Paddy O'Day ( visu )
1 edition published in 1935 in English and held by 2 libraries worldwide
An immigrant comes to the United States and learns her mother has recently died and survives by working as an entertainer
The walls of Jericho ( visu )
1 edition published in 1948 in English and held by 2 libraries worldwide
Return of the Texan ( visu )
1 edition published in 1952 in English and held by 1 library worldwide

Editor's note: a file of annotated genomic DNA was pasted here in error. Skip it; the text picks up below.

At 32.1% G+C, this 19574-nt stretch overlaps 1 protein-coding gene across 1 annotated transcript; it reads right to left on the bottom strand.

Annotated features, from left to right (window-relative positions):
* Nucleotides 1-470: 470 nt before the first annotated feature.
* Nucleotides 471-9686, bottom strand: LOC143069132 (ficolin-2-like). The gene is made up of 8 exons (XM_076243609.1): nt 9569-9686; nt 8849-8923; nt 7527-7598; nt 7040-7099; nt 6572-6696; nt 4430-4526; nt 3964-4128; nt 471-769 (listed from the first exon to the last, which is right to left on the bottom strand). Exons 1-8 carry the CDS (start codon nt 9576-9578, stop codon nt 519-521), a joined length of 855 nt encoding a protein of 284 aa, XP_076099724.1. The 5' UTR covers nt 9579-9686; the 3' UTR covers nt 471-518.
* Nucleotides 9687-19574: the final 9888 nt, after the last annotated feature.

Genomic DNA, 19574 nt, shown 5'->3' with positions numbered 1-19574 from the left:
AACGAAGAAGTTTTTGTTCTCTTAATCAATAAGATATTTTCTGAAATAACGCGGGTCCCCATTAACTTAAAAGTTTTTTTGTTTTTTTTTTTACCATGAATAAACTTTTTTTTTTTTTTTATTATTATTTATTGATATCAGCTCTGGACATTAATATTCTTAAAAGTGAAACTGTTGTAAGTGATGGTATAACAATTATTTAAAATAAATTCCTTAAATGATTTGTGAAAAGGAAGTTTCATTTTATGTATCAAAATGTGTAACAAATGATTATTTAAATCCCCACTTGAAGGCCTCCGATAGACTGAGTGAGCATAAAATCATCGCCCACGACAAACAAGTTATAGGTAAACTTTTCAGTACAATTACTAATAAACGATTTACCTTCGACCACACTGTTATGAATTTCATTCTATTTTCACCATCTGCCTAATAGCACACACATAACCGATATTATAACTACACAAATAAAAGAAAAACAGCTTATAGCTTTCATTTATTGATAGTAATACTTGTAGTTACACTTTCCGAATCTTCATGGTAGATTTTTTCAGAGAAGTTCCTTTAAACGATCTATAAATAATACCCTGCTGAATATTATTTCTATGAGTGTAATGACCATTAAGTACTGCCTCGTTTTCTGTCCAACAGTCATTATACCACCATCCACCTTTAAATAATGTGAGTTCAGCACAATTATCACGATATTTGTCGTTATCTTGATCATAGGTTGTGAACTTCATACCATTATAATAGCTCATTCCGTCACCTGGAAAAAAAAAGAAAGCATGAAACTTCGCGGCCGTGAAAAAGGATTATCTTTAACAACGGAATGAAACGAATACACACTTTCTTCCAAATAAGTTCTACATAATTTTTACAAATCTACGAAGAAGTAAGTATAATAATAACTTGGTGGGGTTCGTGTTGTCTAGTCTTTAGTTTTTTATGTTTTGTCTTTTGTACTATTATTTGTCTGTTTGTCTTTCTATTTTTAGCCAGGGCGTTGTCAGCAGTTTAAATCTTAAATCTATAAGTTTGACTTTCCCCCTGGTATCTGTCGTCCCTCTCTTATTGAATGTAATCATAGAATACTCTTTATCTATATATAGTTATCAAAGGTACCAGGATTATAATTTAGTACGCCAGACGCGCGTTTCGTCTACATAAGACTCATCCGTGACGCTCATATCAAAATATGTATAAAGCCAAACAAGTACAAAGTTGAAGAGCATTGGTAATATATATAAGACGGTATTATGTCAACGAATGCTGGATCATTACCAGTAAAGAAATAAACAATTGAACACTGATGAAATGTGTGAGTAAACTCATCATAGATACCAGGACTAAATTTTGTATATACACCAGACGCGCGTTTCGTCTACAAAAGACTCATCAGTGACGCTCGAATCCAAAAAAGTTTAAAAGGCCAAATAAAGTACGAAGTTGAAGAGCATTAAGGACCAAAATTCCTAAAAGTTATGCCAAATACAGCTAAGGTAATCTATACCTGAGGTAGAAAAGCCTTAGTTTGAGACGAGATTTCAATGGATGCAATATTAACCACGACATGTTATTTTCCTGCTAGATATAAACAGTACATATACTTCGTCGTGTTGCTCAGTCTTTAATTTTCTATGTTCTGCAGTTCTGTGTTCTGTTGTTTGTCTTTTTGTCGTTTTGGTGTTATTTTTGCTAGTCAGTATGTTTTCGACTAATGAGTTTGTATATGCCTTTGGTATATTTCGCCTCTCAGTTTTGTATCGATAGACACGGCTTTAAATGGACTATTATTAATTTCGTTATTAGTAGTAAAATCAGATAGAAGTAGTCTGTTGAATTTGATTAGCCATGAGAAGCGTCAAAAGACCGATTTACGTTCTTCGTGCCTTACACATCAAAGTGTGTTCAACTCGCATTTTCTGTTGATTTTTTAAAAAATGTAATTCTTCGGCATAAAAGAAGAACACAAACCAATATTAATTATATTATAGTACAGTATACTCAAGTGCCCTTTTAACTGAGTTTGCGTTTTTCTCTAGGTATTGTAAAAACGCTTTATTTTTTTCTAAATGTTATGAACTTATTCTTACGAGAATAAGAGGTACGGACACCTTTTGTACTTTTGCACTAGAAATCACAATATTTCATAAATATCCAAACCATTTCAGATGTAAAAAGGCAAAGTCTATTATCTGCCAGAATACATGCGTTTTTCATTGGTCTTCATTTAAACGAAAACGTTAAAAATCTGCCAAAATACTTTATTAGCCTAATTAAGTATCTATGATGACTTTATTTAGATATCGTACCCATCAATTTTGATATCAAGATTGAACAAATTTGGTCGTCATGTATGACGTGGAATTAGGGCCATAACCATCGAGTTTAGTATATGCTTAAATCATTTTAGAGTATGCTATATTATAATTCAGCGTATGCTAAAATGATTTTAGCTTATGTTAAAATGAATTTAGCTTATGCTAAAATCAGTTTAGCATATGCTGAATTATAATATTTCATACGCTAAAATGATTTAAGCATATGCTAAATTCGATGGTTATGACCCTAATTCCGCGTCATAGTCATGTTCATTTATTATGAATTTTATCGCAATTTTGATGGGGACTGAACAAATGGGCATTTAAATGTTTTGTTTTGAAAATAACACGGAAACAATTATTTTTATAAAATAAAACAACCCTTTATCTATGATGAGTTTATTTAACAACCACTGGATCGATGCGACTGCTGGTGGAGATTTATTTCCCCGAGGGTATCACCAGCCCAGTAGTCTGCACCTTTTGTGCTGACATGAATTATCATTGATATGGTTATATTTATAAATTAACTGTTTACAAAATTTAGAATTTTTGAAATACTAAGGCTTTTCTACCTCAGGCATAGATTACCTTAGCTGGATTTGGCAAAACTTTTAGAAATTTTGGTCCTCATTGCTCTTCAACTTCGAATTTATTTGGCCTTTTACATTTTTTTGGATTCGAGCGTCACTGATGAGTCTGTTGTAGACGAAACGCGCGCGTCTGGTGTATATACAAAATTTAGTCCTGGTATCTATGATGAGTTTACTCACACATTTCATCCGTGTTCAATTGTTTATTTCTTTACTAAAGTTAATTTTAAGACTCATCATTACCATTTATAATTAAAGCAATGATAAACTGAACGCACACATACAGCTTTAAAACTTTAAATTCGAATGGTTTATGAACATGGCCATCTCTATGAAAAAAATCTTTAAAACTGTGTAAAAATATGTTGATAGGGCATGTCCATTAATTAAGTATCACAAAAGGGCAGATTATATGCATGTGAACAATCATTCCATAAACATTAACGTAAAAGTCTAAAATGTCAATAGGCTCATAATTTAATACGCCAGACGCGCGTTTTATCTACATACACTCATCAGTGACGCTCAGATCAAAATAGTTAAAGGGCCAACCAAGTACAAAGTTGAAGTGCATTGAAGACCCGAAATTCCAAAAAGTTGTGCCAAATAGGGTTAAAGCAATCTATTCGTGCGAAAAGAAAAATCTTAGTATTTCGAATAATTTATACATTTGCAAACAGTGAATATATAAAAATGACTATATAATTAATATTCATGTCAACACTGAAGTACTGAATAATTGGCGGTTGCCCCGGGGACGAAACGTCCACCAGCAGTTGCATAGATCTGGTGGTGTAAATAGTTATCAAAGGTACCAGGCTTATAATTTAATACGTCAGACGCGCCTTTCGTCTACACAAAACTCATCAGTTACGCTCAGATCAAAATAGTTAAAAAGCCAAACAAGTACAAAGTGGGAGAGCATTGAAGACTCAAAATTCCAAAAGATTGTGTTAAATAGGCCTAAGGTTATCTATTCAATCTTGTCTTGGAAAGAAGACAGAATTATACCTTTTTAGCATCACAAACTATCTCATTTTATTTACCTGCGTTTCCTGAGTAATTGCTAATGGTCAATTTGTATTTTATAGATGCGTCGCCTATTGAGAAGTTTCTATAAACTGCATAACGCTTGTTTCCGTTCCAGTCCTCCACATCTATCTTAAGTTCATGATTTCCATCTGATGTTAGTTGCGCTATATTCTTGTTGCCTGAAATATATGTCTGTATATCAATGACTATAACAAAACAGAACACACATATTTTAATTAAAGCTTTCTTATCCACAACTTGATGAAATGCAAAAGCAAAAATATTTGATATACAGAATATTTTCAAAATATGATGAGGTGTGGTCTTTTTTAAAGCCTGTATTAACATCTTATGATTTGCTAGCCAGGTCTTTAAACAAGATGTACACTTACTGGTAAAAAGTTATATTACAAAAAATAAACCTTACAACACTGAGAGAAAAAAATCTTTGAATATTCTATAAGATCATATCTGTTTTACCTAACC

"After his beloved wife Frances dies, Sam Crockett moves from Kansas City back to his old ranch in Texas. Accompanying Sam are his two young sons, Steve and Yo-Yo, and his grandfather, Firth Crockett, who is delighted to be returning to 'the old home place' he built. Upon their arrival, the Crocketts are dismayed to see that the ranchhouse is in extensive disrepair, and that roaming cattle from the neighboring Marshall ranch have overgrazed the land. As he is surveying the damage, Sam hears some noise and sees Rod Murray and his foreman, Red, chase and beat a man. When Sam questions Rod, an old acquaintance, he reveals that because he married Averill, the eldest daughter of the late Mr. Marshall, he now runs the Marshall ranch, and that he was beating the man for poaching. Sam chastises Rod for allowing the Marshall cattle to graze on the Crocketts' land, but Rod casually denies any wrongdoing. That night, Grandpa persuades Sam to attend a movie with the boys, and while he is taking his seat, Sam's belt gets caught in the hair of a woman in the row ahead of him. Back at home, Grandpa teases Sam about the pretty woman, but Sam replies that he is not interested in love and cares only about his children's future. The next day, neighbor Stud Spiller stops by and offers to lend Sam a team of mules for plowing and suggests that he raise a flock of turkeys for sale. When Sam mentions that he needs more money, as he has a land note due in November, Stud mentions that Rod is looking for someone to build new fencing for him. Sam persuades Rod to hire him, and then runs into the woman from the theater, whom he finally recognizes as Ann Marshall, Averill's younger sister. Rod informs Sam that Ann, a notorious flirt, is engaged to Dr. Jim Harris, and that he and Averill are pleased about the advantageous match. Soon after, Ann makes her interest in Sam clear, although he tells her that he hates Texas and came home only because it was his wife's dying wish for their children to be reared there. Later, while Steve is at school and Sam is working, Grandpa leaves the napping Yo-Yo to go hunting. Yo-Yo wakes up and, with his puppy Yip-Yip, wanders over to the Marshall ranch, where he charms Ann with his tall tales. When Sam returns home that evening, he is furious to learn that Grandpa has poached a deer and warns him that they need to keep peace with Rod. Their argument is interrupted when they realize that Yo-Yo is missing, but Ann soon brings him home and Sam gratefully thanks her. Ann spends more time with the family, and as the months pass, Grandpa grows frustrated by Sam and Steve's inability to let go of Frances and move on with their lives. Grandpa continues his poaching, and Rod threatens Sam that he will go after the old man if he does not stop. One evening, at a church social, Ann tells Sam that he has changed and once again loves his ranch. Sam admits that she is right, but grows irritated when she reveals that Rod is worried that she will marry Sam and he will gain control of her half of the ranch. Although Sam cannot express himself in words, he embraces Ann, but she spots his wedding ring and declares that their relationship will never work. Sam then meets Jim, and although he is jealous, must admit that he is a decent, caring man. Later, Sam is pleased when he sells his watermelon crop and promises the buyer that he will begin harvesting it the following day. That afternoon, Grandpa poaches another deer and, an infuriated Rod shoots at him. Grandpa outwits Rod and chases him away, although at dinner, Sam chastises Grandpa for his thoughtless behavior. Having mortgaged the ranch to pay Frances' medical bills, Sam reminds Grandpa how desperately they need money, and takes away his rifle. Ashamed and heartbroken, Grandpa wanders off to his room, and the following morning, suffers a stroke while trying to drive away Rod's cattle, which Rod had 'accidentally' let loose in Sam's melon patch to get back at Grandpa. Ann devotedly nurses Grandpa, and Sam, distressed by the old man's suffering, returns his rifle. Jim tells Sam that Grandpa will recover eventually and prescribes a shot of whiskey to relieve Sam's tension. His inhibitions relaxed, Sam is able to tell Ann that he wants her, but their embrace is interrupted by Rod. The next morning, as Ann feeds Grandpa, he tries to get her to admit that she would rather marry Sam than Jim, but she again runs away when Steven brings out photos of his mother. Sam chases after her and Ann tells him that she cannot handle the 'competition' from Frances, and that their relationship is over. Later, at the end of October, Sam finishes the fencing, but Rod deliberately stalls on paying him. By late November, Sam must ask banker Isham Gilder for an extension on his loan, which Gilder readily grants. Sam sees Rod in town, however, and infuriated by his callousness, engages him in a fistfight and drags him to the bank to make good on his debt. Meanwhile, at the ranch, Grandpa stumbles out of bed to hunt for a turkey for Thanksgiving dinner. Steve and Yo-Yo follow him, and in the woods, Grandpa tells the boys that Ann would have made them a wonderful mother if they could have 'let the living get on with living.' Grandpa then suffers another stroke, and Steve runs to get Ann, who rushes to Grandpa's side but arrives too late. When Sam comes home, he learns that Grandpa has died, and after Jim sees Ann and Sam comfort each other, he realizes that he has lost Ann. Ann pleads with Sam to accept her, and overwhelmed, Sam replies with Yo-Yo and Grandpa's favorite word, 'sure'"--AFI catalog, 1951-1960